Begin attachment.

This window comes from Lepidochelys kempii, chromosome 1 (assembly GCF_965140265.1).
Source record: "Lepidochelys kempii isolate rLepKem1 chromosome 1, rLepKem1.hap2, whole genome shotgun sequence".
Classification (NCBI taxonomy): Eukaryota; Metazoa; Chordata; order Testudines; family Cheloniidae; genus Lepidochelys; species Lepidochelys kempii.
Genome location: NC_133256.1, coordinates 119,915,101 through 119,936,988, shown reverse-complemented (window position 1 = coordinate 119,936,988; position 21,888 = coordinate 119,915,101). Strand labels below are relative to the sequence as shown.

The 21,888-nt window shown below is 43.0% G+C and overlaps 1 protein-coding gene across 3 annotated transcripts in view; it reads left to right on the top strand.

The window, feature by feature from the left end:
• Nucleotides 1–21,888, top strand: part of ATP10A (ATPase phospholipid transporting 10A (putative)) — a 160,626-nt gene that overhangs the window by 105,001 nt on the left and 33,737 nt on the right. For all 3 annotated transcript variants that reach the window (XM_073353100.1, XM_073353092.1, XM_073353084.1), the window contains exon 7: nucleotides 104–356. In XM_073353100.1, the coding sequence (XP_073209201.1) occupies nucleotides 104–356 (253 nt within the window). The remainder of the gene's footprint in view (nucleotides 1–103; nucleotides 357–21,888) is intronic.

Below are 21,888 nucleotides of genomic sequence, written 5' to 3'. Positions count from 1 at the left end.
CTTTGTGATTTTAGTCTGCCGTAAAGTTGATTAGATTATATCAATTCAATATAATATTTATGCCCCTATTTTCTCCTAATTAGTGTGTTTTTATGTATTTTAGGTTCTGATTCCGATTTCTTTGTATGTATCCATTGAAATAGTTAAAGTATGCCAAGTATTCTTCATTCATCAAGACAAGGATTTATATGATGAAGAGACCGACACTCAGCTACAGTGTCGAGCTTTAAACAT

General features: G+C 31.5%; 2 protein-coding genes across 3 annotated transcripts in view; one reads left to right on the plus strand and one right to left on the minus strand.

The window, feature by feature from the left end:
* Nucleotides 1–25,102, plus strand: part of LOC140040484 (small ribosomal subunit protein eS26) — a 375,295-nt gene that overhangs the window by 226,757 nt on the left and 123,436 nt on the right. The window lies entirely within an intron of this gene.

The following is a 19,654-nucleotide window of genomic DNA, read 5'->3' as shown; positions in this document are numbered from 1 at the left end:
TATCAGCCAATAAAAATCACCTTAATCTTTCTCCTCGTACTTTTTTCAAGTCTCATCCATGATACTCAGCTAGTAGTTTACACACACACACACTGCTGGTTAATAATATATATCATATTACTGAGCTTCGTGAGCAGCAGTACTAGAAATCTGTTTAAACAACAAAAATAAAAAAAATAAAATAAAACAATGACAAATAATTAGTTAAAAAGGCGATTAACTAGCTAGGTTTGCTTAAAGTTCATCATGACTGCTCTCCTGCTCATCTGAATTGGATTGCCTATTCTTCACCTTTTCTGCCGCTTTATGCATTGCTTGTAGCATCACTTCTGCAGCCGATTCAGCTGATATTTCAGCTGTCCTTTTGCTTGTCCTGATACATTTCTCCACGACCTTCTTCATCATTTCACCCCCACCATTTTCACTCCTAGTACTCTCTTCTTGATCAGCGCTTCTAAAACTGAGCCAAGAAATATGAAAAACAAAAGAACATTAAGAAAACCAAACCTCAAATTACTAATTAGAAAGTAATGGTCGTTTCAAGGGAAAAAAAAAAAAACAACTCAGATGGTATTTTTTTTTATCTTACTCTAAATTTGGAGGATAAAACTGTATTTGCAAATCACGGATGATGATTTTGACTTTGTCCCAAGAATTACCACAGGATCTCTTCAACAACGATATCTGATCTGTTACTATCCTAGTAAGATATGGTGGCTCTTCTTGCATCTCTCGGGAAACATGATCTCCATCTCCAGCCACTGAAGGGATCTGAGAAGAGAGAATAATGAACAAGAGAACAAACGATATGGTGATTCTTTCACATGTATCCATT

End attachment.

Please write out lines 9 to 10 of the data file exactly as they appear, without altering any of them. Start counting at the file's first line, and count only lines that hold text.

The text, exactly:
CTTTGTGATTTTAGTCTGCCGTAAAGTTGATTAGATTATATCAATTCAATATAATATTTATGCCCCTATTTTCTCCTAATTAGTGTGTTTTTATGTATTTTAGGTTCTGATTCCGATTTCTTTGTATGTATCCATTGAAATAGTTAAAGTATGCCAAGTATTCTTCATTCATCAAGACAAGGATTTATATGATGAAGAGACCGACACTCAGCTACAGTGTCGAGCTTTAAACAT

General features: G+C 31.5%; 2 protein-coding genes across 3 annotated transcripts in view; one reads left to right on the plus strand and one right to left on the minus strand.